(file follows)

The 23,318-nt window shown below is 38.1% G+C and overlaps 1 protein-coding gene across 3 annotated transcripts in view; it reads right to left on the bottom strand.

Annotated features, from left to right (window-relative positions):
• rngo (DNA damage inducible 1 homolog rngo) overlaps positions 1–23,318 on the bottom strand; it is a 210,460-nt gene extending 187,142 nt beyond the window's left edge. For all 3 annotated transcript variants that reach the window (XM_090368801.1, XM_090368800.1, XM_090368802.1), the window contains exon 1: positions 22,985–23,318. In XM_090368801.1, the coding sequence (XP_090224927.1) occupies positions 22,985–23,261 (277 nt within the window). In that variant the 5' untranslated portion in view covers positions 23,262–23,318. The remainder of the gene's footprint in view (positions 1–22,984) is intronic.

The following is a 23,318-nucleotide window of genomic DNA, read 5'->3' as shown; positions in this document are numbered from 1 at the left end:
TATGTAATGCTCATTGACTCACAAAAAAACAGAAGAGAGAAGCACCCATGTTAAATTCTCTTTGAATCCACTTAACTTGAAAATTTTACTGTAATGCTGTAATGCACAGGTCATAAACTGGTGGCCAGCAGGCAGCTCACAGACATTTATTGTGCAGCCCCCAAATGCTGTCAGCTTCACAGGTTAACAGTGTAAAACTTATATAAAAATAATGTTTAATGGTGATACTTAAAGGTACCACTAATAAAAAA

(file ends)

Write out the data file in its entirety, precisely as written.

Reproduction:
The 23,318-nt window shown below is 38.1% G+C and overlaps 1 protein-coding gene across 3 annotated transcripts in view; it reads right to left on the bottom strand.

Annotated features, from left to right (window-relative positions):
• rngo (DNA damage inducible 1 homolog rngo) overlaps positions 1–23,318 on the bottom strand; it is a 210,460-nt gene extending 187,142 nt beyond the window's left edge. For all 3 annotated transcript variants that reach the window (XM_090368801.1, XM_090368800.1, XM_090368802.1), the window contains exon 1: positions 22,985–23,318. In XM_090368801.1, the coding sequence (XP_090224927.1) occupies positions 22,985–23,261 (277 nt within the window). In that variant the 5' untranslated portion in view covers positions 23,262–23,318. The remainder of the gene's footprint in view (positions 1–22,984) is intronic.

The following is a 23,318-nucleotide window of genomic DNA, read 5'->3' as shown; positions in this document are numbered from 1 at the left end:
TATGTAATGCTCATTGACTCACAAAAAAACAGAAGAGAGAAGCACCCATGTTAAATTCTCTTTGAATCCACTTAACTTGAAAATTTTACTGTAATGCTGTAATGCACAGGTCATAAACTGGTGGCCAGCAGGCAGCTCACAGACATTTATTGTGCAGCCCCCAAATGCTGTCAGCTTCACAGGTTAACAGTGTAAAACTTATATAAAAATAATGTTTAATGGTGATACTTAAAGGTACCACTAATAAAAAA